By Tia Lynn Ivey
A short-term rental controversy has become a long-term debacle for Morgan County.
Christine May, a former Morgan County homeowner, filed a federal lawsuit against Morgan County last week, stemming from a near decade-long dispute over short-term rentals out of her lake house in Buckhead, Georgia. The eight-year legal battle escalated to the point of May, a woman in her 70s, being charged with a criminal misdemeanor and sentenced to 30 days in jail for continuing to use her house as a vacation rental property. She served two days in jail and continued petitioning the courts over the case.
“This has been a nightmare – the worst experience in my life,” said May. “I am a law-abiding senior citizen who somehow mustered up the courage to stand-up against the County’s many attempts to intimidate and to fight for what I so strongly believed was right and lawful. I was vindicated by the Georgia Supreme Court, and now I seek compensation for what Morgan County put me through.”
Legal counsel accuses Morgan County of “malicious prosecution” and unrelentingly persecuting May.
“Morgan County’s crusade against Christine May, jailing her for doing nothing more than renting her home, came crashing down when the Georgia Supreme Court honored her constitutional rights. Now, it is time for her to be compensated for years of hell and the loss of her dream retirement home,” said Gerry Weber, counsel for May along with Craig Goodmark. “Jailing a citizen for their vacation rentals is beyond the pale. Ms. May has suffered years of uncertainty, humiliation and emotional pain as a result of the County’s wrongheaded decisions.”
May is seeking nearly $1.5 million in compensatory damages from Morgan County, including loss rental income, forced sale of her house, all attorney and legal fees, and loss of liberty, emotional distress and pain and suffering.
The case originally centered around Morgan County’s 2010 ordinance, which explicitly forbade short-term rentals in May’s district, and whether or not May retained “grandfathered rights” to continue conducting short-term rentals.
“Christine May built a retirement and vacation home for herself and her family in Morgan County, Georgia. To help pay for her mortgage and expenses, in 2008, she began renting her house to others for typically week-long rentals through VRBO (Vacation Rentals By Owner). At the time, Morgan County’s zoning ordinance did not restrict vacation rentals,” explained Weber.. “In October 2010, Morgan County amended its zoning ordinance to prohibit most short terms rentals, which were defined as ‘fewer than 30 consecutive days.’ May continued to rent her home for shorter periods because she correctly believed that she was grandfathered, and that the new ordinance did not apply to her. In August 2011, Morgan County initiated a criminal prosecution against May for violation of the amended ordinance. May was even strip searched and jailed for simply renting her property for vacation stays. An eight year legal battle culminated in an unanimous win before the Georgia Supreme Court which agreed that she was grandfathered and that her criminal prosecution was unlawful, and in Morgan County v. May, 824 S.E. 2d 365 (Ga. 2019), the Court unanimously held: “that the County’s old zoning ordinance was unconstitutionally vague as applied to seven-night rentals of May’s property…. May’s criminal citation for violating the amended ordinance was properly dismissed.”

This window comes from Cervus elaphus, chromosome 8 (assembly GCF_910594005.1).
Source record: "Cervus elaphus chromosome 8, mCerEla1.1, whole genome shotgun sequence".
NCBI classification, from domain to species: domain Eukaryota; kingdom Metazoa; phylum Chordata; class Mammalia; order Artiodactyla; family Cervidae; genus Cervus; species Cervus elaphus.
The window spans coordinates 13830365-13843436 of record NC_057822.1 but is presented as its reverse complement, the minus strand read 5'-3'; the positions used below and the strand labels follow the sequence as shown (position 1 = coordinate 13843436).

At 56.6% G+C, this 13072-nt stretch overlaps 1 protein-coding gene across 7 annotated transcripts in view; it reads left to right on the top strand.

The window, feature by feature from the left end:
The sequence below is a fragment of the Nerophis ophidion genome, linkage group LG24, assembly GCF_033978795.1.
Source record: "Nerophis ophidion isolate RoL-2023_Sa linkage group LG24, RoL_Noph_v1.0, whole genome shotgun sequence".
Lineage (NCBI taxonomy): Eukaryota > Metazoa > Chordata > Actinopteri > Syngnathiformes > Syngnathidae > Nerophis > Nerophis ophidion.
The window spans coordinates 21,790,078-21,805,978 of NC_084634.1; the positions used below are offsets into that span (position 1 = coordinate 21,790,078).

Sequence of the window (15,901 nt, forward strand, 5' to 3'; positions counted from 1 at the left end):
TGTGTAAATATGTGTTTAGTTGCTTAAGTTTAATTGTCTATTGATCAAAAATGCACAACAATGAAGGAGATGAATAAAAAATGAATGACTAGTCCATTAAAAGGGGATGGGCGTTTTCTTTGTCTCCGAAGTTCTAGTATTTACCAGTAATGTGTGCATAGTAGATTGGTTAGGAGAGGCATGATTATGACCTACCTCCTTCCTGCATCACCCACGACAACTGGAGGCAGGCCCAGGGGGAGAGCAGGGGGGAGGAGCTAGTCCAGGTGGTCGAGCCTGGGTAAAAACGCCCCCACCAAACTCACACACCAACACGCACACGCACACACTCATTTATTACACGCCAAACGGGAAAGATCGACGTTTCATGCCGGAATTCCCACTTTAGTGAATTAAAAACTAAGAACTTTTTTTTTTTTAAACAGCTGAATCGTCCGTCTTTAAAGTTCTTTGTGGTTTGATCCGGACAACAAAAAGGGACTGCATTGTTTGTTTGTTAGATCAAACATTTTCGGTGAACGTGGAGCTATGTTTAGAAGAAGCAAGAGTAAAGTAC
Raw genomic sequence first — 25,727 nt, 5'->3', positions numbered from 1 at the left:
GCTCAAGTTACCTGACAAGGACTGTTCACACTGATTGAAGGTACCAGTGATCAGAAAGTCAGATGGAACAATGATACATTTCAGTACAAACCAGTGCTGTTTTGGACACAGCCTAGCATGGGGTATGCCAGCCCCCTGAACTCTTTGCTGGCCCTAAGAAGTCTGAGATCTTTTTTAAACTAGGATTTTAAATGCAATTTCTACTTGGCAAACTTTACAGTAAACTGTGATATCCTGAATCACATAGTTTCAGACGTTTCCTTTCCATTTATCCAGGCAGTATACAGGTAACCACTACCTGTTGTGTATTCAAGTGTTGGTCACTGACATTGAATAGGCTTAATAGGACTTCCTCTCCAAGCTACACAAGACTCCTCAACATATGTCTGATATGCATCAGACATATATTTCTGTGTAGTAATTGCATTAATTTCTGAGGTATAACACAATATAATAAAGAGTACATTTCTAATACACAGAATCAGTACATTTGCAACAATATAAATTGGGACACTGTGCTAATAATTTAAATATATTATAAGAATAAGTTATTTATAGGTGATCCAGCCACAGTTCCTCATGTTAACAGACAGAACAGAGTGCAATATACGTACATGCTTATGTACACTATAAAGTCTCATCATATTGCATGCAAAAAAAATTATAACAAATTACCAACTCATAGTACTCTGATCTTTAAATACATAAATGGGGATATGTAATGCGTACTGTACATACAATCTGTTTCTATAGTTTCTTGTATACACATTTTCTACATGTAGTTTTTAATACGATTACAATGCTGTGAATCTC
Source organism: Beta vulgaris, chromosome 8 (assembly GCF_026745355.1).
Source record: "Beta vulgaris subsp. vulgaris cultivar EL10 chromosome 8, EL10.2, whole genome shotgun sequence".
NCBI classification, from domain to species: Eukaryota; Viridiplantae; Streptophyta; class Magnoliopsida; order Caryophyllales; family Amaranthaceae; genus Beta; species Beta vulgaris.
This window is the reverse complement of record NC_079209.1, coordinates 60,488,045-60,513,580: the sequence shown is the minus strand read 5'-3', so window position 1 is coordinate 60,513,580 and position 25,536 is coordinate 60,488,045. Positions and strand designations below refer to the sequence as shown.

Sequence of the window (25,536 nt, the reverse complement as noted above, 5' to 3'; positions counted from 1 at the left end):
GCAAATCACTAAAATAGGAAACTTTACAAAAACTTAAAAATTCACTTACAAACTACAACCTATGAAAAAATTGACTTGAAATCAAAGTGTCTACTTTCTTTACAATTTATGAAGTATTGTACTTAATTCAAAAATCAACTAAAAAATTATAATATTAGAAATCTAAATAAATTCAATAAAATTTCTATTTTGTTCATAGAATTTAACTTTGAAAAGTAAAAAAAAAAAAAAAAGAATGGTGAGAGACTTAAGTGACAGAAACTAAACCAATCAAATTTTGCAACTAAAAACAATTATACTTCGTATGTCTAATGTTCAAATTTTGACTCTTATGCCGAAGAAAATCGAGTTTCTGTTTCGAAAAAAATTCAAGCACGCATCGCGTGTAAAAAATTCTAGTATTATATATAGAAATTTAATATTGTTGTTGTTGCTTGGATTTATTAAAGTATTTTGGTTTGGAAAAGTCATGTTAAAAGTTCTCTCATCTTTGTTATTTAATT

Morgan County lost the appeal case that went all the way to the Georgia Supreme Court in February. Morgan County leaders had hoped the court would uphold the criminal charges imposed upon May, who now resides in New Jersey, when she repeatedly rented her house out for short-term rentals after the county passed an ordinance forbidding short-term rentals.
“I’m obviously disappointed in the Supreme Court’s opinion,” said Christian Henry, county attorney, back in February. “This ruling is directly contradictory to previous rulings by the Court of Appeals (three times), the Supreme Court (when it rejected May’s appeal on this issue), and the United States Court of Appeals for the 11th Circuit…Hopefully, this finally ends this long-running matter.”
According to Henry, since May no longer owns a home in Morgan County and the court only issued a ruling for May individually, that the case should have no broader effect on Morgan County’s short-term rental ordinance.
“The Court only held that Ms. May had a grandfathered right to rent her house on a short-term basis,” explained Henry. “It did not hold that anyone else has such a right, nor did it hold that the County’s “new” (post-2010) ordinance restricting short-term rentals is in any way invalid. As such, this ruling has no implications for short-term rentals on any properties in the county, and only applies to Ms. May.”
While Morgan County’s short-term rental ordinance may be safe, whether or not the county will be forced to pay May damages with a hefty price tag is yet to be determined.
“This suit lacks any merit,” said Henry, who declined to comment further on the case.
Weber argues that May’s gains in court could not save her lake house and she is due compensation.
“Christine May’s victory came too late as it was after she was eventually forced financially to sell her property without the needed rental income to support it. She has incurred huge financial losses and years of tremendous emotional and psychological distress. Now, Christine May is fighting back with a federal lawsuit for violation of her constitutional rights in prosecuting and jailing her under an unconstitutionally applied ordinance,” said Weber.
The lawsuit was filed in the United Stats District Court Middle District of Georgia Athens Division.